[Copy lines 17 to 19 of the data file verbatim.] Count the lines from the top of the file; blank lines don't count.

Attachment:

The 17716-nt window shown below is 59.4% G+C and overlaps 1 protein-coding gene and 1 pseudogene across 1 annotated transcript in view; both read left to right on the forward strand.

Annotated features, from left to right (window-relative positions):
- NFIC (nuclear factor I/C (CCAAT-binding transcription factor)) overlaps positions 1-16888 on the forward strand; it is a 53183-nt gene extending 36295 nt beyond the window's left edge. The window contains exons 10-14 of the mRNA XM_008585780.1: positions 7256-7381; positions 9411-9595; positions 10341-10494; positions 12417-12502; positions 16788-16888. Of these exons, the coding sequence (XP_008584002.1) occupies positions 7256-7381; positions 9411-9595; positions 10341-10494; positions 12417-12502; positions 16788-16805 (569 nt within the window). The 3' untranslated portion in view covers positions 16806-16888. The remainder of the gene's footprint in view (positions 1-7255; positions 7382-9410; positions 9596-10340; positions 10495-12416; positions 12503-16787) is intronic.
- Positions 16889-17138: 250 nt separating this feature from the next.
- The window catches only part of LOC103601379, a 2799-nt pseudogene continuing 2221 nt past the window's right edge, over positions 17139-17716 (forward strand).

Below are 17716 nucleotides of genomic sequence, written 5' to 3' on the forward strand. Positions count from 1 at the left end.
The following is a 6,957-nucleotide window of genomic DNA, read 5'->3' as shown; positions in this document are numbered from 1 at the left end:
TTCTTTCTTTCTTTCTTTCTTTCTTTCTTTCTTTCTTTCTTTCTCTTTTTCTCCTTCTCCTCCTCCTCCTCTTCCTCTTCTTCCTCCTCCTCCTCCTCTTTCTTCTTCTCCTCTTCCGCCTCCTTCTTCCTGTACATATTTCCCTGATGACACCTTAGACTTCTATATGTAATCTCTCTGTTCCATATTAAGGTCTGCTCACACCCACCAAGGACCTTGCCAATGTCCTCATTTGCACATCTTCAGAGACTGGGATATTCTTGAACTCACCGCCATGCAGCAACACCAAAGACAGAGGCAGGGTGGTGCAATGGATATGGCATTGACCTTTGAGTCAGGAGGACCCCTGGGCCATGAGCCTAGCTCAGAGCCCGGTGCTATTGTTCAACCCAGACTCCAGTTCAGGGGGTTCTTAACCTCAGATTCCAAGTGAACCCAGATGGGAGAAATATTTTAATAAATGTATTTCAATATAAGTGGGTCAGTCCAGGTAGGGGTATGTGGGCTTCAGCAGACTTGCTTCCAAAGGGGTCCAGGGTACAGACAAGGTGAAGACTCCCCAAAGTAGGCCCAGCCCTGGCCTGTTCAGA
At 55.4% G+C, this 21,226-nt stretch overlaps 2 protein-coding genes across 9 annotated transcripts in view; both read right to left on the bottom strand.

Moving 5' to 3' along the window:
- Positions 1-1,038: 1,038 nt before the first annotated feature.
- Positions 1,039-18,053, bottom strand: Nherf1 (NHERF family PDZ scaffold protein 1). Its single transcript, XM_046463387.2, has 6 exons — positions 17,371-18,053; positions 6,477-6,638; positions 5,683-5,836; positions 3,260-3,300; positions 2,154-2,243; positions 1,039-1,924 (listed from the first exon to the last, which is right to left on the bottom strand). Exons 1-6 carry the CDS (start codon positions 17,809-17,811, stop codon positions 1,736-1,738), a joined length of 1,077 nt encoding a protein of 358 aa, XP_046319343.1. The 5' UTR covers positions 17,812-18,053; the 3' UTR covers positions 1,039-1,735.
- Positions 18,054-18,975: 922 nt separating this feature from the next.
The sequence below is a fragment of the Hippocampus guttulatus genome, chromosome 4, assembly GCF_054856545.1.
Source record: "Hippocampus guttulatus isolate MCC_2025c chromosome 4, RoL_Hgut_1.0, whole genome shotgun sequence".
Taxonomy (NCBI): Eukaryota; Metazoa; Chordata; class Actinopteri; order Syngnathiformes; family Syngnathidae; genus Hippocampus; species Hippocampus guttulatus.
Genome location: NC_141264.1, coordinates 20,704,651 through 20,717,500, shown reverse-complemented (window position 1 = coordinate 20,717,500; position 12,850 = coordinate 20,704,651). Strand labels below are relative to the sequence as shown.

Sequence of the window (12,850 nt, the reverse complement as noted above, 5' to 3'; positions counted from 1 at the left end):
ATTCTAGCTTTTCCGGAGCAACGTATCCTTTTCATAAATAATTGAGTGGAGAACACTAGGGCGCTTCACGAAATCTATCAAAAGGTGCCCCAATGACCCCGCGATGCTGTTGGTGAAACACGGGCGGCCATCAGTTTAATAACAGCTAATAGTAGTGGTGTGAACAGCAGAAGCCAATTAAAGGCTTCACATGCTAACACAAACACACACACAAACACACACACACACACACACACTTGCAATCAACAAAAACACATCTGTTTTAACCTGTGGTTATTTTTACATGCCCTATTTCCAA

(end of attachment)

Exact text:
Genome location: NC_141264.1, coordinates 20,704,651 through 20,717,500, shown reverse-complemented (window position 1 = coordinate 20,717,500; position 12,850 = coordinate 20,704,651). Strand labels below are relative to the sequence as shown.

Sequence of the window (12,850 nt, the reverse complement as noted above, 5' to 3'; positions counted from 1 at the left end):
ATTCTAGCTTTTCCGGAGCAACGTATCCTTTTCATAAATAATTGAGTGGAGAACACTAGGGCGCTTCACGAAATCTATCAAAAGGTGCCCCAATGACCCCGCGATGCTGTTGGTGAAACACGGGCGGCCATCAGTTTAATAACAGCTAATAGTAGTGGTGTGAACAGCAGAAGCCAATTAAAGGCTTCACATGCTAACACAAACACACACACAAACACACACACACACACACACACTTGCAATCAACAAAAACACATCTGTTTTAACCTGTGGTTATTTTTACATGCCCTATTTCCAA